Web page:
Ms. Steimle and Mr. Chase Retire
by The Milton Measure on Friday, June 6th, 2014
This spring, Michaela Steimle and Gordon Chase, two integral teachers in our community, will be retiring from Milton Academy.
A faculty member in our English Department since 1982, Ms. Steimle has grown incredibly close with Milton. She said, “This interview might make me cry. I’ll miss the kids terribly—they are all fantastic.” Ms. Steimle has influenced and inspired students during her thirty-two years at this institution both as an English teacher and a permanent Class IV Dean; however, her devotion to Milton extends far beyond the classroom. “My husband went here, and my children went here, so the school means a tremendous amount to me,” she remarked.
A group of students Ms. Steimle has grown close with this year is her advisory. One advisee, Jacob Atwood (IV), said, “Ms. Steimle does a lot and has been very sweet, and she really cares about her students. I will definitely miss her energetic attitude on Wednesday morning.”
Ms. Steimle has also created lasting relationships with her colleagues. Her fellow Class IV Dean, Mr. Fitzpatrick, commented, “I will miss our companionship. That is what makes us work so well – our friendship.”
After retiring from Milton, Ms. Steimle does not have specific plans. She wants to “sign up for some lectures at UMass, become part of the Museum of Fine Arts, get used to the town of Milton, and spend time with grandchildren.” Though her presence at the school will end this year, Ms. Steimle will leave behind a lasting legacy at Milton—last Wednesday during the annual “Best of” Class IV Talks assembly, the English department renamed the established tradition to be “The Michaela Steimle Class IV Talks” as a tribute to the incredible teacher.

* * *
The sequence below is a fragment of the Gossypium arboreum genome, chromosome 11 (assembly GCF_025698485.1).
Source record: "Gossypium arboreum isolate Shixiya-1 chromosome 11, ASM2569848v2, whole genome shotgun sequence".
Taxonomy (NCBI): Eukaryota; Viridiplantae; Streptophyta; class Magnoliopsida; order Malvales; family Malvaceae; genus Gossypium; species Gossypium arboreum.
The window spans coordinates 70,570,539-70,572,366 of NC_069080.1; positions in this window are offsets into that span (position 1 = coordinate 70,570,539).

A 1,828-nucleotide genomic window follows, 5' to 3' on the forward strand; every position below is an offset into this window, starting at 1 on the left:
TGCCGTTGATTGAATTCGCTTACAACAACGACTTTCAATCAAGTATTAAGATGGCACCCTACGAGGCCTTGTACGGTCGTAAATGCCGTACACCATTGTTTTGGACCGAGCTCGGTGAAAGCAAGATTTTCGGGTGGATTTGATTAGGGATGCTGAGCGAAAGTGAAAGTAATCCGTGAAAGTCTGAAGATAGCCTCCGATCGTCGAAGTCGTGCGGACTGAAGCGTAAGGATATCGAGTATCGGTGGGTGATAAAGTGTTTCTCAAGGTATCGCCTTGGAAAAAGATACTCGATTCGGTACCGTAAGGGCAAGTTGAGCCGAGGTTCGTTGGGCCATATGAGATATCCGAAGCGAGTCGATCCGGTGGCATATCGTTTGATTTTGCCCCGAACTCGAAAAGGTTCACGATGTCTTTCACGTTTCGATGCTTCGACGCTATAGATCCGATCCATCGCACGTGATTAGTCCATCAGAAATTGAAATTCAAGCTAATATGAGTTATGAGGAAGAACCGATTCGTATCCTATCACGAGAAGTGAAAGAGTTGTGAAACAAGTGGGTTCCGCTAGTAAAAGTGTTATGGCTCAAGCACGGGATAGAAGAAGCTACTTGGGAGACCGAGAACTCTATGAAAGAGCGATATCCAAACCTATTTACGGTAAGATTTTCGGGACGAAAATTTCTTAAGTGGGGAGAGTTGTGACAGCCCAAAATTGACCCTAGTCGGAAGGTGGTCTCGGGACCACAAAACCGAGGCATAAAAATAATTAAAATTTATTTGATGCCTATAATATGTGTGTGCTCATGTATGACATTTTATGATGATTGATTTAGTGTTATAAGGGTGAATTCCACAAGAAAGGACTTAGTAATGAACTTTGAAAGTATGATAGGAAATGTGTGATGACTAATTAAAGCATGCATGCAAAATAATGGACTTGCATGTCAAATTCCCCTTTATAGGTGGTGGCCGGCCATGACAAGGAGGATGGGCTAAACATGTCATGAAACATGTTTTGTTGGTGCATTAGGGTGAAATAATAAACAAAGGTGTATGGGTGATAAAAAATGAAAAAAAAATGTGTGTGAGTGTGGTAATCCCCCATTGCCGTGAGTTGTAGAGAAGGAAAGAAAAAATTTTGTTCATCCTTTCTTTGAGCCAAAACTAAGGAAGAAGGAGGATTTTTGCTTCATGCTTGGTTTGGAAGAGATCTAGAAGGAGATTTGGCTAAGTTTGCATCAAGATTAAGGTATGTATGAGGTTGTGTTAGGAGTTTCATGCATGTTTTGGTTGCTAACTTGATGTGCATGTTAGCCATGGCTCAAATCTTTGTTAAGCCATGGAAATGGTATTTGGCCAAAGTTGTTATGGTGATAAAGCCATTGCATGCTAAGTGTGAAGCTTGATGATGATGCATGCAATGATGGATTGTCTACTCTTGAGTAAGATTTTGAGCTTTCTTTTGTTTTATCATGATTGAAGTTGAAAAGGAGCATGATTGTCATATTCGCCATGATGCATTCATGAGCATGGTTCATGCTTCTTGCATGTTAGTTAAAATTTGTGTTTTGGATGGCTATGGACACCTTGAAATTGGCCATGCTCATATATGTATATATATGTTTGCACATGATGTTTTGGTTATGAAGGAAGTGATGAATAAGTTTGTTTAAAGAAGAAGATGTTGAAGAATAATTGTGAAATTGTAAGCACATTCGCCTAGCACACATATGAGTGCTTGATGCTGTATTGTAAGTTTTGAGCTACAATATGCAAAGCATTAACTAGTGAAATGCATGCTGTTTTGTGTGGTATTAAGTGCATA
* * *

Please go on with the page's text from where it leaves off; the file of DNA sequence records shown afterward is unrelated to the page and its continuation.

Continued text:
Another retiring faculty member, Mr. Chase has been teaching in the Arts Department at Milton since 1978. When he first came to Milton, Mr. Chase jumped right into action by organizing the construction of the Kellner Arts Center. Mr. Chase said this accomplishment “started out as a push to unite all of the Arts under one roof. Over the past decades, Milton has advocated non-stop for all of the Arts, achieved a true level of excellence, and set an example for the independent school world. Art is everywhere at Milton.”
Daisy Walker (I), who has taken several of Mr. Chase’s classes, said, “[Mr. Chase] was a really good teacher because he had the right amount of compliments and constructive criticism. He also encouraged me and helped me feel like I could still be a good artist even if I had other interests too.”
After retiring from Milton, Mr. Chase plans to continue his art career: “Having spent 40 years as a teacher and promoter of art, I intend to work as an artist full-time. This is what I do best. I will try to do this operating out of my barn studio in a small New England town.”
Mr. Chase said he “will miss the energy of the students and the Renaissance spirit of colleagues. Working in a school is a great way to be alive. As I leave the school, there are three value I hope will stay strong: creativity, cultural diversity, and citizen advocacy. Everything that we ask of each other ought to be about knowing ourselves better, seeing more clearly, and having the courage to act on what our conscience tells us is right.”
The two incredibly devoted faculty members, Ms. Steimle and Mr. Chase, will undoubtedly be missed by students and faculty next year. They will be remembered well after retirement for their passion and incredible devotion to the school.
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